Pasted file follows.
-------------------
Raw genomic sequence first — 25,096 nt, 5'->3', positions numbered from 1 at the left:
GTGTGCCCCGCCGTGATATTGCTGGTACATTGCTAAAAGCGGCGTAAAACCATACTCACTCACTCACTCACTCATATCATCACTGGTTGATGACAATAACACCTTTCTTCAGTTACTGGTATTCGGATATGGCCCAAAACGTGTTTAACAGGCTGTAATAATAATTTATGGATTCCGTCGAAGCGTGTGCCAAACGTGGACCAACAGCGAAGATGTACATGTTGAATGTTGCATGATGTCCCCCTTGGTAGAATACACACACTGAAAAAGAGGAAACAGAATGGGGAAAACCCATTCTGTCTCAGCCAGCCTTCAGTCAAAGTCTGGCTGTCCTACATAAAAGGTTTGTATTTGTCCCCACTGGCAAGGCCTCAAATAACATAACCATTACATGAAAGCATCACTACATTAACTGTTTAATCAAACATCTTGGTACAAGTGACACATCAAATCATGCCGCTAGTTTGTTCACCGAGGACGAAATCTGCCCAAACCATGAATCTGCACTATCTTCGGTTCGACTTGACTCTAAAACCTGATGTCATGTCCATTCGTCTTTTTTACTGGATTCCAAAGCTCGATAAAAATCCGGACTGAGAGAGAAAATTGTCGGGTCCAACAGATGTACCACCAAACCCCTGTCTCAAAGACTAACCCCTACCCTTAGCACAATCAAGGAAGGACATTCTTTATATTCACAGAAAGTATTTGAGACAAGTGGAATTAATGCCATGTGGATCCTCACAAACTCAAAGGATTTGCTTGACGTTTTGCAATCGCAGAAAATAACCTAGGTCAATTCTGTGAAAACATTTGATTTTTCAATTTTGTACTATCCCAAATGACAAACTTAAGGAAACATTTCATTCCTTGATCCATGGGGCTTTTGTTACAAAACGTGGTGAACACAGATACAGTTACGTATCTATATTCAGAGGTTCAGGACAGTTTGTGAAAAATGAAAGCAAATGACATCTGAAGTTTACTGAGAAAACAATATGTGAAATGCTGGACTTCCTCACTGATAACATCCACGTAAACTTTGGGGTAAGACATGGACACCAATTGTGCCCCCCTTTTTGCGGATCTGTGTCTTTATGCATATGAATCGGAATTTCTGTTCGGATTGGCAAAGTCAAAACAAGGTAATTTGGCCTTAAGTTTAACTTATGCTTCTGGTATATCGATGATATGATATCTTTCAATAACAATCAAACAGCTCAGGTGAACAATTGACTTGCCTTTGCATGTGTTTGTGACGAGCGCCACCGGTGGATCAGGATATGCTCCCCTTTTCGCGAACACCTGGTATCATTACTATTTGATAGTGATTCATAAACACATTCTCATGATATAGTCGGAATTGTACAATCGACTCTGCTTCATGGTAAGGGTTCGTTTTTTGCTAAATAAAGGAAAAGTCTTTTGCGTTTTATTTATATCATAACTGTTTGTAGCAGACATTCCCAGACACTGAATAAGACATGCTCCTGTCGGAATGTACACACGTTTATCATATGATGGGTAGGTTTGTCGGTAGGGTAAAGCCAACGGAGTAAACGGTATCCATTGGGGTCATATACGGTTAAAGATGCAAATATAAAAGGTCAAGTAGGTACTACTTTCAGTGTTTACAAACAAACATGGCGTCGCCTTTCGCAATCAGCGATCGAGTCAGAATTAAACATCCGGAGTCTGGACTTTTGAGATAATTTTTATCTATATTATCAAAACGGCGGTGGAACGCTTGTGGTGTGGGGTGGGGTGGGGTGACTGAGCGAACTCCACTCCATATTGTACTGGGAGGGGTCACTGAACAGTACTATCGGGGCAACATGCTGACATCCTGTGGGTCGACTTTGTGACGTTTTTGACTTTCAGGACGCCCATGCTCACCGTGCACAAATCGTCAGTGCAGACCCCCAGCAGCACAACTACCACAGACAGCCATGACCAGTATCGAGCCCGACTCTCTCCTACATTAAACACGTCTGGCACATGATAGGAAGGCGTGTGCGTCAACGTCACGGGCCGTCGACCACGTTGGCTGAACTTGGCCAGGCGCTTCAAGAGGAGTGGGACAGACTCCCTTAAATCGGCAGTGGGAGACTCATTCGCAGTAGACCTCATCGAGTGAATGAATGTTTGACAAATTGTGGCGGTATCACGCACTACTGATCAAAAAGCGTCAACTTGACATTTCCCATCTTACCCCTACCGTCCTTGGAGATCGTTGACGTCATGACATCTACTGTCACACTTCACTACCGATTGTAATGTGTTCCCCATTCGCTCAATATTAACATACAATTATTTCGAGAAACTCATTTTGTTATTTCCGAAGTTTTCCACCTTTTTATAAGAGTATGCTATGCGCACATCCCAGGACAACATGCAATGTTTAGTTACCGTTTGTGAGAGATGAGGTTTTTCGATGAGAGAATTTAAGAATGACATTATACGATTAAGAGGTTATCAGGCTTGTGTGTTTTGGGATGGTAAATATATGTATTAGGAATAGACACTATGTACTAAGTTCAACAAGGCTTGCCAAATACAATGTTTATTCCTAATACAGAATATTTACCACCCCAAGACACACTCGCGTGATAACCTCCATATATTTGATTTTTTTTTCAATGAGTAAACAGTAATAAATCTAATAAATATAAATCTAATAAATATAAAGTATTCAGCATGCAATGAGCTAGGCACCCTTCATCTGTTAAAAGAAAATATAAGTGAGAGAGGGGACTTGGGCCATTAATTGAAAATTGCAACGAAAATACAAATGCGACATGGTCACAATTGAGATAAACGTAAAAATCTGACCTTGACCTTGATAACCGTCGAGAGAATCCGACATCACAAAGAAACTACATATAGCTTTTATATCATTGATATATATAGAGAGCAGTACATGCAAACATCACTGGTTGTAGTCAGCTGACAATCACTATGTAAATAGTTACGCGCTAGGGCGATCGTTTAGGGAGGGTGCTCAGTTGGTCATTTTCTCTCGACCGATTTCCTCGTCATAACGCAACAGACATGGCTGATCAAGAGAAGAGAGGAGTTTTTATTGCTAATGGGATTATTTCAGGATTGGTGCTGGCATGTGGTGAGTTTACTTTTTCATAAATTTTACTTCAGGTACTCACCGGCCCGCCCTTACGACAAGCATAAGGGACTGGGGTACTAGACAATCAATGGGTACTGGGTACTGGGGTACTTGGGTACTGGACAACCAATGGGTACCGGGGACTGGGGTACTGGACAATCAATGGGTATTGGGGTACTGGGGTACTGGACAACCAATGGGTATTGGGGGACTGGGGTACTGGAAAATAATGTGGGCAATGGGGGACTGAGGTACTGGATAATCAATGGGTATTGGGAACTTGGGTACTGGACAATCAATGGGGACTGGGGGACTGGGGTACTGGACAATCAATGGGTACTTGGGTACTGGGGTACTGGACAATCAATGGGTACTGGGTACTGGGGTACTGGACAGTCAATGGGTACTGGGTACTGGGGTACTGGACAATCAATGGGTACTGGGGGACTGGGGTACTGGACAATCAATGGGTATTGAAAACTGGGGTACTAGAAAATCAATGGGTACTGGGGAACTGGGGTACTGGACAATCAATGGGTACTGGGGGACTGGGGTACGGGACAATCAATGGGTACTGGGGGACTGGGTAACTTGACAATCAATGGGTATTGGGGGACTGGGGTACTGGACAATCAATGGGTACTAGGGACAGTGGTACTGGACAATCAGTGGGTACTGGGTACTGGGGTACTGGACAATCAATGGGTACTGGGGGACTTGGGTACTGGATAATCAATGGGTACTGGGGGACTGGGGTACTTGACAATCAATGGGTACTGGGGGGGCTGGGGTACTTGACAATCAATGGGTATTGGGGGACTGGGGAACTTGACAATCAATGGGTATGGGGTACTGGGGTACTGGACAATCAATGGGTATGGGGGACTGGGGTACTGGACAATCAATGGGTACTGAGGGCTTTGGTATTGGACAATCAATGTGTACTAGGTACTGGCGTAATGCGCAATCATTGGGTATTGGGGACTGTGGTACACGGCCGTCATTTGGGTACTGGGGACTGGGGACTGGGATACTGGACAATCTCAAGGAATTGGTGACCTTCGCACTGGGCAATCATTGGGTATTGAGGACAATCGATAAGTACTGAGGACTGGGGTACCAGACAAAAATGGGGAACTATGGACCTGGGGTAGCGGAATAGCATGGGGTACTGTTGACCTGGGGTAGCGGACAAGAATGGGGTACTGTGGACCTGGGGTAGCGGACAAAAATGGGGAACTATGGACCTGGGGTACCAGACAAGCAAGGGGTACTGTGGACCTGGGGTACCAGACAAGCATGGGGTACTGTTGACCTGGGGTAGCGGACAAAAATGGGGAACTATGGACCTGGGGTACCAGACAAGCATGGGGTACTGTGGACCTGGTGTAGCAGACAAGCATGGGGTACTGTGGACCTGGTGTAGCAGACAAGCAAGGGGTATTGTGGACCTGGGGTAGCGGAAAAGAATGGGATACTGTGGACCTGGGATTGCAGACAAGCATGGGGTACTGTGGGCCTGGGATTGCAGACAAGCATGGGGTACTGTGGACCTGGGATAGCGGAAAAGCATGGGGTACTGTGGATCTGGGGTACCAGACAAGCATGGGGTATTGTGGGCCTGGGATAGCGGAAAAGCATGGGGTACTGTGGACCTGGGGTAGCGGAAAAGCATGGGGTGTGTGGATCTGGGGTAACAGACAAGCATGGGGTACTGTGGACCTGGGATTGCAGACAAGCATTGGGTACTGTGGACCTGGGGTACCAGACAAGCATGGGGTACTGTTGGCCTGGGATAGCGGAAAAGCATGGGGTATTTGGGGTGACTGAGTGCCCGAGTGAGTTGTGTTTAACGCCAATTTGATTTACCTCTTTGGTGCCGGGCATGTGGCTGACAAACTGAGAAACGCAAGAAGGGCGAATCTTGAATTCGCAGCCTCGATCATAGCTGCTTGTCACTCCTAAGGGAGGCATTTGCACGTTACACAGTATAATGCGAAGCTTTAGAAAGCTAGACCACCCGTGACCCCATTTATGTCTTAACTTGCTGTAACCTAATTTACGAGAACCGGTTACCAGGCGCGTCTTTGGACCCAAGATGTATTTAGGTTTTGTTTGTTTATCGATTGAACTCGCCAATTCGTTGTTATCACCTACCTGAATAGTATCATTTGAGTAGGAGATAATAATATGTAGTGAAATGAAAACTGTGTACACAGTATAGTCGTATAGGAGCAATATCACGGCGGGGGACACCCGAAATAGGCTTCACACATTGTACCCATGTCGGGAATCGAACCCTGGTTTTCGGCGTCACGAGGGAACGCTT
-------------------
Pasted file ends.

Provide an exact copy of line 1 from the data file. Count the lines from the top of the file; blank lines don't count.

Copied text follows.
Raw genomic sequence first — 25,096 nt, 5'->3', positions numbered from 1 at the left: